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What You Need to Know About Oak Wilt

Disease Overview

Oak wilt is a fungal disease that is caused by the fungus Ceratocystis fagacearum. Trees that are infected with this disease develop tyloses and gums, which restrict the flow of water and nutrients throughout the tree. The infected trees will then wilt and die.


Currently oak wilt is not present in Canada. However, it has been reported throughout the northwestern United States and southwest as far as Texas, as well as in the Great Lakes region. In 2016, oak wilt was found on Belle Isle Island, located 500 metres from Windsor, Ontario (Nienhuis & Wilson, 2018). As such, oak wilt is a real threat to ecosystems in Ontario and Canada. Preventative measures and proactive planning are required.

Tree Species at Risk

Oak wilt affects all species and varieties of oak trees. It has been found that red oak trees are the most vulnerable to oak wilt, and are usually killed within one year of being infected. White oak trees are more resistant to the fungus, meaning they can survive over a year with the fungus , and can sometimes even recover.

Red Oak Trees include: Red Oak, Pin Oak, Black Oak, Shumard Oak, and Hills Oak

White Oak Trees include: White Oak, Bur Oak, Swamp White Oak, Chinquapin Oak, and Chestnut Oak

How Oak Wilt Spreads

Figure 1.The disease cycle of oak wilt by Julie Martinez (2000).

Oak wilt is able to spread in two ways. It can pass from tree-to-tree above ground as well as below ground. Above ground, sap and bark feeding beetles carry the fungus from infected trees to wounds on healthy trees. This occurs when the beetles are breeding or feeding. Below ground, the oak wilt fungus travels from infected trees to healthy trees via interconnected roots. It is much more common for the oak wilt fungus to travel below ground.

Symptoms of Oak Wilt

Oak wilt is characterized by wilting and bronzing of a tree’s leaves. This is highly distinguishable on red oak trees. The bronzing and wilting starts at the top of the tree and spreads down through the rest of the crown. However, the symptoms of oak wilt can vary and are not always visible. White oak trees typically experience the symptoms of oak wilt one branch at a time.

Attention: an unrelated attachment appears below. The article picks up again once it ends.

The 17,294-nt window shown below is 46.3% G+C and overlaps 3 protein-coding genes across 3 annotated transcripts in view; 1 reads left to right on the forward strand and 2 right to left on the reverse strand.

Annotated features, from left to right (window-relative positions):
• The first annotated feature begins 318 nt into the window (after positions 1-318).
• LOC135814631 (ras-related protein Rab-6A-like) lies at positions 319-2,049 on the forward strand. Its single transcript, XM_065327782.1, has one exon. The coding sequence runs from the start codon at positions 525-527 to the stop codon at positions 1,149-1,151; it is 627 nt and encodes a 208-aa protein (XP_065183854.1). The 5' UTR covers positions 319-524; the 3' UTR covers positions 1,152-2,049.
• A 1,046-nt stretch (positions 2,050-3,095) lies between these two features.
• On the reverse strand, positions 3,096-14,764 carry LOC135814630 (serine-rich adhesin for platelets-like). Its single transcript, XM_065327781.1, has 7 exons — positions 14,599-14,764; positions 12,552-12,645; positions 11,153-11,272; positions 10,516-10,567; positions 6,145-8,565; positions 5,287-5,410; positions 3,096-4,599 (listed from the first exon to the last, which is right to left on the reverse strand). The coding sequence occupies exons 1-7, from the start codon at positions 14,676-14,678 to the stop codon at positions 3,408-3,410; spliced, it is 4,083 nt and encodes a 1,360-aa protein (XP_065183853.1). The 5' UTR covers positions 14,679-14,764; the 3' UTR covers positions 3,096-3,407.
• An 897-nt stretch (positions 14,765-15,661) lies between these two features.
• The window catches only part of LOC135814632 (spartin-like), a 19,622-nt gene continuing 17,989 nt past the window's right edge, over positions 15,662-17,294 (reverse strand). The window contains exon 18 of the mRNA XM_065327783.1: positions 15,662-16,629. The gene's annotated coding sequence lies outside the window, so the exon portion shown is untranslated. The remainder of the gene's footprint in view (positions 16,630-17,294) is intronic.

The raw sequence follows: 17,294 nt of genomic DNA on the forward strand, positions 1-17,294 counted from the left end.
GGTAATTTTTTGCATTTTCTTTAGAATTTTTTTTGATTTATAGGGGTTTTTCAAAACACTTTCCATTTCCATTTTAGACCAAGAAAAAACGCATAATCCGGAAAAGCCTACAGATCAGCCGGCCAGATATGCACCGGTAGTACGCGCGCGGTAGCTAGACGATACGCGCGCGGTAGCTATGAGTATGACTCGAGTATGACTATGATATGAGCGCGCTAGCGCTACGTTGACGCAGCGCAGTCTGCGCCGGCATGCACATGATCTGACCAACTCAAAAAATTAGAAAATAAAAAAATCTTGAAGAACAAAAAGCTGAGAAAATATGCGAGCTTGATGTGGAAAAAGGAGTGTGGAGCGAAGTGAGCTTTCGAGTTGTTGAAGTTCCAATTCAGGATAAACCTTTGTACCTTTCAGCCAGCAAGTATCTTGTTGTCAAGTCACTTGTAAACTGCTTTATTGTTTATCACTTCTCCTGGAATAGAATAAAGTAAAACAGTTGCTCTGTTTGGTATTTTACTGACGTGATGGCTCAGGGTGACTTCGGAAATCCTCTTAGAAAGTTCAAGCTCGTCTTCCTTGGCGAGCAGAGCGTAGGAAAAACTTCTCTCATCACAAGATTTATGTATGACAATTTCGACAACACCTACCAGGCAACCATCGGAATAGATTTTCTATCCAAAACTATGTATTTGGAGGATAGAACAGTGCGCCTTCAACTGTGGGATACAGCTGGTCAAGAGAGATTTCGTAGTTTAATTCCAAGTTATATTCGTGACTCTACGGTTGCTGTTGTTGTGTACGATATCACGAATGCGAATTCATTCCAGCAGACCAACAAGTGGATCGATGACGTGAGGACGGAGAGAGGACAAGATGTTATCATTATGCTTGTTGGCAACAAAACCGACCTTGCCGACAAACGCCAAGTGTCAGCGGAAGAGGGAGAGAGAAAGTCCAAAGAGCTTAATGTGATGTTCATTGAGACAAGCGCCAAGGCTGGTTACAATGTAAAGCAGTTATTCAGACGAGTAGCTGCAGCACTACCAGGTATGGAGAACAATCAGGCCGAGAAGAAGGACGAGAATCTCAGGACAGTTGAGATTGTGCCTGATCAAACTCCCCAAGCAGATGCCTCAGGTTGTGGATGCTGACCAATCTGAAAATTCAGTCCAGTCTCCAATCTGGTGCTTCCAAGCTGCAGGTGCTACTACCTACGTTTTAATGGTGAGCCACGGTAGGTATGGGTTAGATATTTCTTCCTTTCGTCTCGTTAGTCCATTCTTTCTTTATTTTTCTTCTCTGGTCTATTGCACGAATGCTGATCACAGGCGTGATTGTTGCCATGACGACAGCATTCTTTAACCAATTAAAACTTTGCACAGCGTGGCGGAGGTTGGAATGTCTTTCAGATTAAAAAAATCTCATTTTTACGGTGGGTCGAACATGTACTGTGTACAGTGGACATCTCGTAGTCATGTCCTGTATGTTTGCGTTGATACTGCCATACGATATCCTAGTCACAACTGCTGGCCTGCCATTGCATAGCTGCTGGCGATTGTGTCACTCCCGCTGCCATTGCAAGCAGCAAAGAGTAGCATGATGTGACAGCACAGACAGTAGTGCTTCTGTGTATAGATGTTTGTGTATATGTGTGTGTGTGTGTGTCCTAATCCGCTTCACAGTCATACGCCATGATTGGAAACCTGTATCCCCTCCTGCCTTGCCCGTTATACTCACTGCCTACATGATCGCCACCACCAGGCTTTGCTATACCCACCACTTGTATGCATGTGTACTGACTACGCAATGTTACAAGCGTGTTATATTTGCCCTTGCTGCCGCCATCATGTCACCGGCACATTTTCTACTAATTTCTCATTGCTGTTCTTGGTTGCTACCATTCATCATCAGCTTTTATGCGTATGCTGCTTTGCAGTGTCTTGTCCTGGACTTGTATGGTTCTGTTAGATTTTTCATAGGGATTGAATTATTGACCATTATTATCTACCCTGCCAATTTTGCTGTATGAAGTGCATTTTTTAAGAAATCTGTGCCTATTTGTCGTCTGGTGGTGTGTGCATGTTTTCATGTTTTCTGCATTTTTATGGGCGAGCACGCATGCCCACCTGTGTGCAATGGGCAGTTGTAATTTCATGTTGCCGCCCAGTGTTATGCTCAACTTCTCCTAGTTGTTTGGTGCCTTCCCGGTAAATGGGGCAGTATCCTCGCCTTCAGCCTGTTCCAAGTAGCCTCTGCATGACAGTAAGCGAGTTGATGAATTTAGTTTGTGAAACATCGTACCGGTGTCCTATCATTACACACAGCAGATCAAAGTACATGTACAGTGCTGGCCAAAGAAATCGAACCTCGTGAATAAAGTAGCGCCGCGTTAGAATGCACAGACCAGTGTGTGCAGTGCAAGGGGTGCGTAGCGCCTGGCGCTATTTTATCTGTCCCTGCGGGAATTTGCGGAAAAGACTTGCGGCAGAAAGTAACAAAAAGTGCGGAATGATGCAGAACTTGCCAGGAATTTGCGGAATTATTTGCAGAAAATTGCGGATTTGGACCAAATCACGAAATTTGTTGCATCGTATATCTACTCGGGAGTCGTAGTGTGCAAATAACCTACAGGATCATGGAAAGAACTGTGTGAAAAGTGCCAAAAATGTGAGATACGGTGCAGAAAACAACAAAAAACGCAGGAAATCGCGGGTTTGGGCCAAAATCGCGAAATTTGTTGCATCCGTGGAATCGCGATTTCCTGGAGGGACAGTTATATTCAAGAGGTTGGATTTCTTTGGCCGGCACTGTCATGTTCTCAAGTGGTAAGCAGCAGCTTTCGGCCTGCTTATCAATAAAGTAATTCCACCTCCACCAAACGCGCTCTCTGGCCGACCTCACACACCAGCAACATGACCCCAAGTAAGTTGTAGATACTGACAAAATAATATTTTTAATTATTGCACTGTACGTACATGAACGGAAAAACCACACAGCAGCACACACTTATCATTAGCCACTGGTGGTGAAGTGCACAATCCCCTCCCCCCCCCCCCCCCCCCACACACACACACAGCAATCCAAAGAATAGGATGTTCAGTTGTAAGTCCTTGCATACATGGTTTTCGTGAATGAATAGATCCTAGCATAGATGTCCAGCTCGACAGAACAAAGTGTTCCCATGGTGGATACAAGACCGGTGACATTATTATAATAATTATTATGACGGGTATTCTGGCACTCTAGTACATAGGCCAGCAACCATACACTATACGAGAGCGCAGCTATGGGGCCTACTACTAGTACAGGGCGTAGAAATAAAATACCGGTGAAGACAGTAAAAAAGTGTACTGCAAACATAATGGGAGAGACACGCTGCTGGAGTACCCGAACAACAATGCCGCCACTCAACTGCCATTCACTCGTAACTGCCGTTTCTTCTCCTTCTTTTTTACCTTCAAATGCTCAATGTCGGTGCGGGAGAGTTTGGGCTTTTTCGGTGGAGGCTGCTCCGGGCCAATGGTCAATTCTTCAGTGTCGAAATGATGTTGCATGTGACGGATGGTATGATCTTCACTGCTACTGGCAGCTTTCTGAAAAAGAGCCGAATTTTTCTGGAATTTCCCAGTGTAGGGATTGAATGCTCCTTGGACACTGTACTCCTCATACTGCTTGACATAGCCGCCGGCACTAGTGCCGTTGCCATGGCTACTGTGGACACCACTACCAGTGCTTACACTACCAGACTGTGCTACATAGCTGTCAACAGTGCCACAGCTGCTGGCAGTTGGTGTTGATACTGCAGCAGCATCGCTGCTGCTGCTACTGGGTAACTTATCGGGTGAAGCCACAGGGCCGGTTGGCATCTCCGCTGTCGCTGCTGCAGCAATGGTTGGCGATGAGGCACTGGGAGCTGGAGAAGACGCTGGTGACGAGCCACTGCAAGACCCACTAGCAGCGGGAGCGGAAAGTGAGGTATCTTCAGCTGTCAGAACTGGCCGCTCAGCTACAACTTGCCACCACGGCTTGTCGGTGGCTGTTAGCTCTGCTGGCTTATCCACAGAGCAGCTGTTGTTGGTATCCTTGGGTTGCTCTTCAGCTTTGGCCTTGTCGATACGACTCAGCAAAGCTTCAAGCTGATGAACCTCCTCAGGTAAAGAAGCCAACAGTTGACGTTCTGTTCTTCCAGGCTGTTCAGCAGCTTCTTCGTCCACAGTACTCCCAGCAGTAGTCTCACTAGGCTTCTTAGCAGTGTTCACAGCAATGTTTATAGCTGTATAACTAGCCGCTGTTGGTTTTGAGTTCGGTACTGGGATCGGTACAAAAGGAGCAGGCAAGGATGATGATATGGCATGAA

Next Steps

Currently, there is no treatment for oak wilt. Best practice includes preventing the introduction of oak wilt into new areas.  Pruning oak trees between April-July should be avoided as this is when beetles are most active.

The Canadian Food Inspection Agency states the following measures to reduce the number of new infections in an area that is already exposed to oak wilt:

  • Surveillance and removal of diseased trees, removal of potential inoculum sources;
  • Preventing the formation of, or severing existing root grafts between diseased and healthy trees; and
  • Minimizing wounds on oak trees, including pruning wounds, especially during the flight period of insect vectors.

Key Takeaways

  • Oak wilt is a fungal disease that affects all types of oak trees, but especially trees in the red oak family.
  • The oak wilt fungus blocks the ability for oak trees to absorb water and nutrients – quickly killing the tree.
  • Some preventative measures include not pruning oak trees from April to July, since this is when beetles are very active, and monitoring oak trees for any symptoms of oak wilt.
  • Oak wilt is not currently present in Canada, but has been confirmed just across the border from Windsor.
  • It is important to be aware of oak wilt, and how it will affect our forests and urban trees.

Reporting Oak Wilt

If you have a tree that you believe might exhibiting symptoms of oak wilt, contact an arborist, who may be able to provide more information about what is causing decline in your oak tree.

By law, suspecting oak wilt must be reported to the Canadian Food Inspection Agency (CFIA). If you believe that your oak tree may have oak wilt, contact the City of London's Urban Forestry Division or the Canadian Food Inspection Agency for more assistance.


Ceratcystis fagacearum (Oak Wilt) – Fact Sheet. (2018). Canadian Food Inspection Agency. Retrieved from

Martinez, J. (2000). How to identify, prevent, and control oak wilt. Retrieved from

Oak Wilt. (2018). City of London. Retrieved from

OFAH/OMNRF Invading Species Awareness Program. (2012). Oak Wilt. Retrieved from:

Nienhuis, S. & Wilson, R. (2018). Invasive species in Ontario: The threat, the strategy, and the law. The Forestry Chronicle, 94(2), 97-102.